As shown in FIG. 3, the base frame 18 is a rectangular frame having four frame members 24, 26, 28 and 30. A non-skid support 32 is mounted at each of the four corners of frame 18 as shown in FIG. 3. In addition, an adjustable height non-skid support 33 is mounted to frame member 28 as shown in FIG. 1.

A series of resilient supports are mounted to the base frame 18 as shown in FIGS. 3 and 4. Four resilient supports 34 are provided with one resilient support 34 located at each corner of the base frame 18. An additional two intermediate resilient supports 35 are located on each of the base frame members 24 and 28. Further a central resilient support 37 is located between the respective two intermediate resilient supports 35 on the base frame members 24 and 28.

In a preferred embodiment, the resilient supports 34, 35 and 37 are constructed of a rectangular sheet of rubber material which has been bent into an arch configuration. Each free end of the resilient supports 34, 35 and 37 are mounted to the frame 18 with a channel bracket 36.

A vibration platform 38 rests on top of the resilient supports 34 as shown in FIG. 4. The vibration platform is secured to the base frame 18 with bolts 40 which extend through the vibration platform 38 and then through a respective resilient support 34 located at each corner of the base frame 18 as shown in FIG. 3. A rectangular washer 42 is provided on the underside of the resilient support 34 to prevent slippage of the bolt 40 through the resilient support.

In a preferred embodiment, the resilient supports 34 have a height greater than resilient supports 35 and 37. The resilient supports 37 have the least height and the intermediate resilient supports 35 have a height between the height of resilient supports 34 and resilient supports 37. The reason for the varying heights is that corner supports will support a person or a person lifting weights up to about 450 pounds. When the weight is greater than this, the vibration platform will be pushed downwardly against the resilient supports 34 to rest on top of resilient supports 35. The resilient supports 34 and 35 will support weight up to about 850 pounds. With a greater weight the vibration platform 38 will be pushed further downwardly until it rests on resilient supports 37. With this arrangement, the vibration platform 38 will accommodate different weights without the necessity of providing a single resilient support to accommodate the maximum weights. Thus, vibration platform 38 has less stiffness with lower weights than with heavier weights positioned on the vibration platform 38.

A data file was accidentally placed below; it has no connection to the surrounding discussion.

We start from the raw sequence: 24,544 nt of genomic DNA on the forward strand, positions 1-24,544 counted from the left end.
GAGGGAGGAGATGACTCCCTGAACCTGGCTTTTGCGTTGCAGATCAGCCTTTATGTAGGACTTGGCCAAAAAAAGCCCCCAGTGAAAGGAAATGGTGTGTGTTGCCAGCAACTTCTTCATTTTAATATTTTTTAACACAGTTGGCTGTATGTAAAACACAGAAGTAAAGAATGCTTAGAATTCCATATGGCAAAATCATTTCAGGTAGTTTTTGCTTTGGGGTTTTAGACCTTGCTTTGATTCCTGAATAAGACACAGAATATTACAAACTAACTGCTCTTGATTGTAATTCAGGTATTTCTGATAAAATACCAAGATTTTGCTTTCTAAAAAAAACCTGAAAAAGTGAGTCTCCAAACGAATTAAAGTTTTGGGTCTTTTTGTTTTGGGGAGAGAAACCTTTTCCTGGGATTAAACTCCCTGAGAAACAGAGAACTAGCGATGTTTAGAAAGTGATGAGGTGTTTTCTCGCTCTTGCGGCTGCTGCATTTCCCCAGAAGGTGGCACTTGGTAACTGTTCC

In a preferred embodiment, a set of four angle iron members 44, 46, 48 and 50 are mounted to the underside of platform 38 as by welding to provide rigidity to the vibration platform 38. A mounting plate 52 is also welded to the underside of the vibration platform 38.

As shown in FIG. 3, a motor driven vibrator is used for vibrating the vibration platform 38. This vibrator includes a conventional, three phase, reversible dual-shaft motor 54. The motor 54 is provided with a pair of drive shafts 56 extending out either side of motor 50 as shown in FIG. 3. The distal ends of the drive shafts 56 are mounted in spaced apart pillow block bearings 58 and 60 which are mounted to the mounting plate 52 with bolts.

An eccentrically-mounted fixed weight 62 and an eccentrically-mounted rotatable weight 64 are mounted to each shaft 56 between the two pillow block bearings 58 and 60.

The fixed weight 62 is shown in FIG. 5. This weight 62 includes an off-center bore 66 for receiving the shaft 56. A pair of threaded bores 68 are provided in adjacent edges of the first weight 62 as shown in FIGS. 5 and 6. The bores 68 extend through the fixed weight 62 and into the bore 66. The threaded bores 68 receive set screws (not shown) for securing the fixed weight 62 to the drive shaft 56.

A stop 70 is secured to one face of the first weight 62 adjacent the bore 66 as shown in FIGS. 5 and 6 and extends outwardly in a perpendicular relation to a face of the fixed weight 62 and in parallel relation with a longitudinal axis of bore 66. In a preferred embodiment, a polyethylene sleeve 72 is mounted on the stop 70.